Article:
A Colonoscopy with the 19th Amendment

So Rush Limbaugh apologized, sort of. It was a pretty weak apology, obviously, and of course it starts out with an excuse, right up front, first sentence.

For over 20 years, I have illustrated the absurd with absurdity, three hours a day, five days a week.

This is the conservative version of personal responsibility, folks.

In the second sentence, Rush seems to imply that the real problem was that he forgot to bring his thesaurus to work that morning.

 In this instance, I chose the wrong words in my analogy of the situation.

Right. Because Rush’s main point was correct, but he chose the wrong words?

By the third sentence, he gets down to lying.

I did not mean a personal attack on Ms. Fluke.

Of course he did.

Rush said that Ms. Fluke was asking Congress to pay her for having sex. He wondered aloud whether this made her a slut and/or a prostitute. He suggested that she must have boyfriends lined up around the block. He suggested to her that perhaps she should consider having not so much sex. He suggested that he’d be willing to pay for that sex if he could watch the video tapes. He said that her parents should be ashamed of her. This did not happen in one show, in a single segment where he momentarily lost his mind. It happened over a course of three days on three broadcasts.

Word choice was not the problem.

And make no mistake, Rush didn’t apologize because he thought about it and felt bad. He apologized because he lost about eight sponsors in four days.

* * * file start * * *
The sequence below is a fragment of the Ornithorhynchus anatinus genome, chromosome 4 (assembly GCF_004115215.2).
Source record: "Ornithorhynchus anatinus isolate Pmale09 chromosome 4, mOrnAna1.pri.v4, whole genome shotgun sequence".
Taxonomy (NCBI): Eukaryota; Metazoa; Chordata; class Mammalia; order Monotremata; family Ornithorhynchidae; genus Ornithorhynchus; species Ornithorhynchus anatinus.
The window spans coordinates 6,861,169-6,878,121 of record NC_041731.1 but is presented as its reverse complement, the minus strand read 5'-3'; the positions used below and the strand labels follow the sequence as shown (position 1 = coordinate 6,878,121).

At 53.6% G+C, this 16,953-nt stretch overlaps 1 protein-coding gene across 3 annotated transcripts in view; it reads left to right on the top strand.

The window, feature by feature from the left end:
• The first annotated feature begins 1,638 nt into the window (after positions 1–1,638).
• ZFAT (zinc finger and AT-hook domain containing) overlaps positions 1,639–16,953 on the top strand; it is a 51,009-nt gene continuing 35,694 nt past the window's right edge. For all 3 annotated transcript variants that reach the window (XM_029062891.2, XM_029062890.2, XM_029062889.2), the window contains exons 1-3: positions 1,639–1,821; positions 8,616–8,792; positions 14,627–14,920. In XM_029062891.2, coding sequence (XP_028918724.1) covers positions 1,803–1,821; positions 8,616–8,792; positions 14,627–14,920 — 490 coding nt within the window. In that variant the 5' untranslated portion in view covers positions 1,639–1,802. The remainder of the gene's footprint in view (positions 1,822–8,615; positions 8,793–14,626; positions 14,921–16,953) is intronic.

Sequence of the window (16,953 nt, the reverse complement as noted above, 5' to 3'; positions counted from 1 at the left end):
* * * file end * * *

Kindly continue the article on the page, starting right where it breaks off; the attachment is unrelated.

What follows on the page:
The Virginia legislature passed that transvaginal ultrasound bill before revising it in the face of public outcry. But Virginia isn’t alone. Texas has had a similar law enacted three weeks ago. Similar laws have been passed and are being challenged in North Carolina and Oklahoma. Alabama, Kentucky, Rhode Island, and Mississippi are also considering transvaginal ultrasound legislation. Twenty states now require some sort of ultrasound before an abortion can be performed. Small government!

Since Republicans swept into power on promises of fixing the economy in 2010, they have enacted 92 laws in 24 states to restrict abortion.

This is your government in the hands of the GOP, America. Jobs, jobs, jobs!

In January, the Susan G. Komen Foundation decided that Planned Parenthood would no longer receive a grant to provide free breast cancer screenings because 3% of its services were for abortion. The ensuing scandal forced out (former GOP gubernatorial candidate) Karen Handel, but the damage to Komen’s reputation was done.

This is what the GOP is all about. They have shown their collective ass. It’s time to shove the 19th amendment up it.

It's for their own good.

About Wiesman

Husband, father, video game developer, liberal, and perpetual Underdog.
This entry was posted in GOP Brilliance, Healthcare, Women's Issues and tagged , , , , , , , . Bookmark the permalink.

5 Responses to A Colonoscopy with the 19th Amendment

  1. George Estok says:

    Jon, Do not equate Rush Limbaugh with my Republican party! I, like most good Republicans, stopped listening to that overblown windbag years ago. I listened to Ms. Fluke’s speech twice and could not find anything that would cause Limpbaugh to make those comments. While I disagree with her, there was no justification for personal attacks. Unfortunately, Rush’s loose lips caused everyone to miss the point entirely. The crux of the argument is whether or not your government can dictate policy to the Catholic church. While it is true that a majority of Catholic women use birth control, the policy of the Catholic church is to discourage it. Your government forcing its will against the Catholic church is flat out wrong. Separation of church and state should work both ways. Ms. Fluke knew she was attending a Jesuit (Catholic) university and she should have expected that their policies would reflect the policies of the church.